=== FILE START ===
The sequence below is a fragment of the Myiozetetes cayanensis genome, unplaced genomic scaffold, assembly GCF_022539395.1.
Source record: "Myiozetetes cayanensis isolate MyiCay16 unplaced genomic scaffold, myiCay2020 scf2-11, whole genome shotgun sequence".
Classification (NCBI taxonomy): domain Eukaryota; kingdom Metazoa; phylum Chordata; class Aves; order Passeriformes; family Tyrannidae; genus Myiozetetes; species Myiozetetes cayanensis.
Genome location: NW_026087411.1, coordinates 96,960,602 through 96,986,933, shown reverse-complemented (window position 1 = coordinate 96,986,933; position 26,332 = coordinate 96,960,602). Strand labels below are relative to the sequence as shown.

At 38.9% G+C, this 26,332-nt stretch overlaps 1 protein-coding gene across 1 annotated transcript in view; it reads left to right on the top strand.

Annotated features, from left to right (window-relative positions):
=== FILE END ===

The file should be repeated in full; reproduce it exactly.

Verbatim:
The sequence below is a fragment of the Myiozetetes cayanensis genome, unplaced genomic scaffold, assembly GCF_022539395.1.
Source record: "Myiozetetes cayanensis isolate MyiCay16 unplaced genomic scaffold, myiCay2020 scf2-11, whole genome shotgun sequence".
Classification (NCBI taxonomy): domain Eukaryota; kingdom Metazoa; phylum Chordata; class Aves; order Passeriformes; family Tyrannidae; genus Myiozetetes; species Myiozetetes cayanensis.
Genome location: NW_026087411.1, coordinates 96,960,602 through 96,986,933, shown reverse-complemented (window position 1 = coordinate 96,986,933; position 26,332 = coordinate 96,960,602). Strand labels below are relative to the sequence as shown.

At 38.9% G+C, this 26,332-nt stretch overlaps 1 protein-coding gene across 1 annotated transcript in view; it reads left to right on the top strand.

Annotated features, from left to right (window-relative positions):